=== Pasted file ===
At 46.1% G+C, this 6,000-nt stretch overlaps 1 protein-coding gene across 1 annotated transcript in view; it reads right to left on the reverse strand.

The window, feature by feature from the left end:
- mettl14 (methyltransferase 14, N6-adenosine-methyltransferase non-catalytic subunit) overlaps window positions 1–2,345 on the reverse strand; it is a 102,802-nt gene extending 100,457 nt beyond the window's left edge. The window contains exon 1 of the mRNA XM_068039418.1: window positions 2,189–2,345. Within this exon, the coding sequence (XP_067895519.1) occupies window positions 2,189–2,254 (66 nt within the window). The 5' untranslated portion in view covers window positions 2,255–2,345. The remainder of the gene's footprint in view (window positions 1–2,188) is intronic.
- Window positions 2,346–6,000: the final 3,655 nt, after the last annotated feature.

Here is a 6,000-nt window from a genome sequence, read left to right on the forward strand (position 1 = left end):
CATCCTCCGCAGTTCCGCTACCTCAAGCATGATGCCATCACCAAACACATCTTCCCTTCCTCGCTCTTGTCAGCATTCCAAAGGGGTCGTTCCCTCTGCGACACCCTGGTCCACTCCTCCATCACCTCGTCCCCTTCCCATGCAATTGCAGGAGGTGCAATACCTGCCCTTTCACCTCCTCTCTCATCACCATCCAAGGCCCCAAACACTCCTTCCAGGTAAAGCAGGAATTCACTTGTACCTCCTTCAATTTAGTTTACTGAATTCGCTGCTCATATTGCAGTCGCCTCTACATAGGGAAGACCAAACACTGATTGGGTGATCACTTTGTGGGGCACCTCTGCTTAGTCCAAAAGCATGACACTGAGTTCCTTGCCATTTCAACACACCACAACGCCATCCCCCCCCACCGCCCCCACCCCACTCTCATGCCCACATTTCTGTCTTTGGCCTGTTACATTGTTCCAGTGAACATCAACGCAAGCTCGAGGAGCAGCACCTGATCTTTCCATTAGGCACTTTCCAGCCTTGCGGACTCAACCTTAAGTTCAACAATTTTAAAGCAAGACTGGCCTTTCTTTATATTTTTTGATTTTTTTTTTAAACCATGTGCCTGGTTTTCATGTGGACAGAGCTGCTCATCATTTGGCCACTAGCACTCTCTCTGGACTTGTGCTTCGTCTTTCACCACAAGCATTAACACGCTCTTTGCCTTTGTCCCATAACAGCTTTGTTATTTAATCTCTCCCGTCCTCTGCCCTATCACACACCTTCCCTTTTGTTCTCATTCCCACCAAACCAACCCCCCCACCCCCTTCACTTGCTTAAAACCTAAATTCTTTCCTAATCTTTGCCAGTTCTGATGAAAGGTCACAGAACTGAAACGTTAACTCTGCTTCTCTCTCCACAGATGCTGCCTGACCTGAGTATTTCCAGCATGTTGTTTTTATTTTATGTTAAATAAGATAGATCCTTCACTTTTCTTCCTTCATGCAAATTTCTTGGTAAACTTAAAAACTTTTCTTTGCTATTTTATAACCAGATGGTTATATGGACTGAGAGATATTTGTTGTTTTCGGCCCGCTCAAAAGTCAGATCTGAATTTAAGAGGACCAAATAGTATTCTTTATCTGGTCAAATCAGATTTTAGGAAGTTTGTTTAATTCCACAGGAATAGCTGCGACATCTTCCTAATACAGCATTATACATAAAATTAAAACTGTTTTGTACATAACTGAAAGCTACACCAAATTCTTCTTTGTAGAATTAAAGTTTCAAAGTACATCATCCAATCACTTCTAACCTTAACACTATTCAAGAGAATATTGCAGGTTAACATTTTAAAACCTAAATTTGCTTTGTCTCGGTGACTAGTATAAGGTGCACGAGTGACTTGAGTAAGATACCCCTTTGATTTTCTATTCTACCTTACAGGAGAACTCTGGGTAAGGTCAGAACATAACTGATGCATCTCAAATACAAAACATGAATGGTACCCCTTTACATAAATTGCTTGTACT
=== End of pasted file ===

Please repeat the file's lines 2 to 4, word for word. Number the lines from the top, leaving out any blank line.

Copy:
The window, feature by feature from the left end:
- mettl14 (methyltransferase 14, N6-adenosine-methyltransferase non-catalytic subunit) overlaps window positions 1–2,345 on the reverse strand; it is a 102,802-nt gene extending 100,457 nt beyond the window's left edge. The window contains exon 1 of the mRNA XM_068039418.1: window positions 2,189–2,345. Within this exon, the coding sequence (XP_067895519.1) occupies window positions 2,189–2,254 (66 nt within the window). The 5' untranslated portion in view covers window positions 2,255–2,345. The remainder of the gene's footprint in view (window positions 1–2,188) is intronic.
- Window positions 2,346–6,000: the final 3,655 nt, after the last annotated feature.